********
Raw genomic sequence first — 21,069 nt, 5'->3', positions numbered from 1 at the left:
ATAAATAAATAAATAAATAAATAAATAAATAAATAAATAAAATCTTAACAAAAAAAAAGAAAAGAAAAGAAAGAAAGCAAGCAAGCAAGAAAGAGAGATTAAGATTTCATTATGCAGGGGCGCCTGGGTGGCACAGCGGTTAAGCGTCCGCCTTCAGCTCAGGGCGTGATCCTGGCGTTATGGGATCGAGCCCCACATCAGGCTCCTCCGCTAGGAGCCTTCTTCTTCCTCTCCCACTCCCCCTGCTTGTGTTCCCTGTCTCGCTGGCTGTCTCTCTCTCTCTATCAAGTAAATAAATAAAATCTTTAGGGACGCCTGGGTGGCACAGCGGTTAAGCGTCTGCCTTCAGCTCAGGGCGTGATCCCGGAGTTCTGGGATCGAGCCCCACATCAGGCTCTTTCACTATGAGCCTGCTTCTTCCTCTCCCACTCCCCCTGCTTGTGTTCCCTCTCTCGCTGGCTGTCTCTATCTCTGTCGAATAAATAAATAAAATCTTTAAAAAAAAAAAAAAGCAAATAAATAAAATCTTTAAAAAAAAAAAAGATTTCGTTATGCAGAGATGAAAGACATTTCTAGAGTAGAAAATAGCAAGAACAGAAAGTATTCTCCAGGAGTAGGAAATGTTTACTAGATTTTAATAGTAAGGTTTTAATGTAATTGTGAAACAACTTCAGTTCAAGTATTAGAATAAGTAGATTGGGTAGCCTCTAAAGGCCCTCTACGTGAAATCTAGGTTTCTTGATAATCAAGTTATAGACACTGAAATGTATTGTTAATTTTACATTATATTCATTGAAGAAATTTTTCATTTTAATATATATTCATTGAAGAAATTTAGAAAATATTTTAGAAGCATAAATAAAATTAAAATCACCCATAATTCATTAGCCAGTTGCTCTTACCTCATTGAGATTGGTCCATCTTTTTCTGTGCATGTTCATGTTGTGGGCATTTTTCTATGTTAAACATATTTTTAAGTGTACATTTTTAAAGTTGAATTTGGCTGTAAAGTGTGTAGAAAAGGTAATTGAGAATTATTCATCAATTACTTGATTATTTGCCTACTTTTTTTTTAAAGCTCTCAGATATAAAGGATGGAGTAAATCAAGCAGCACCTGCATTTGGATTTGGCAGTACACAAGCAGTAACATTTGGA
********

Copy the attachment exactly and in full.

Raw genomic sequence first — 21,069 nt, 5'->3', positions numbered from 1 at the left:
ATAAATAAATAAATAAATAAATAAATAAATAAATAAATAAAATCTTAACAAAAAAAAAGAAAAGAAAAGAAAGAAAGCAAGCAAGCAAGAAAGAGAGATTAAGATTTCATTATGCAGGGGCGCCTGGGTGGCACAGCGGTTAAGCGTCCGCCTTCAGCTCAGGGCGTGATCCTGGCGTTATGGGATCGAGCCCCACATCAGGCTCCTCCGCTAGGAGCCTTCTTCTTCCTCTCCCACTCCCCCTGCTTGTGTTCCCTGTCTCGCTGGCTGTCTCTCTCTCTCTATCAAGTAAATAAATAAAATCTTTAGGGACGCCTGGGTGGCACAGCGGTTAAGCGTCTGCCTTCAGCTCAGGGCGTGATCCCGGAGTTCTGGGATCGAGCCCCACATCAGGCTCTTTCACTATGAGCCTGCTTCTTCCTCTCCCACTCCCCCTGCTTGTGTTCCCTCTCTCGCTGGCTGTCTCTATCTCTGTCGAATAAATAAATAAAATCTTTAAAAAAAAAAAAAAGCAAATAAATAAAATCTTTAAAAAAAAAAAAGATTTCGTTATGCAGAGATGAAAGACATTTCTAGAGTAGAAAATAGCAAGAACAGAAAGTATTCTCCAGGAGTAGGAAATGTTTACTAGATTTTAATAGTAAGGTTTTAATGTAATTGTGAAACAACTTCAGTTCAAGTATTAGAATAAGTAGATTGGGTAGCCTCTAAAGGCCCTCTACGTGAAATCTAGGTTTCTTGATAATCAAGTTATAGACACTGAAATGTATTGTTAATTTTACATTATATTCATTGAAGAAATTTTTCATTTTAATATATATTCATTGAAGAAATTTAGAAAATATTTTAGAAGCATAAATAAAATTAAAATCACCCATAATTCATTAGCCAGTTGCTCTTACCTCATTGAGATTGGTCCATCTTTTTCTGTGCATGTTCATGTTGTGGGCATTTTTCTATGTTAAACATATTTTTAAGTGTACATTTTTAAAGTTGAATTTGGCTGTAAAGTGTGTAGAAAAGGTAATTGAGAATTATTCATCAATTACTTGATTATTTGCCTACTTTTTTTTTAAAGCTCTCAGATATAAAGGATGGAGTAAATCAAGCAGCACCTGCATTTGGATTTGGCAGTACACAAGCAGTAACATTTGGA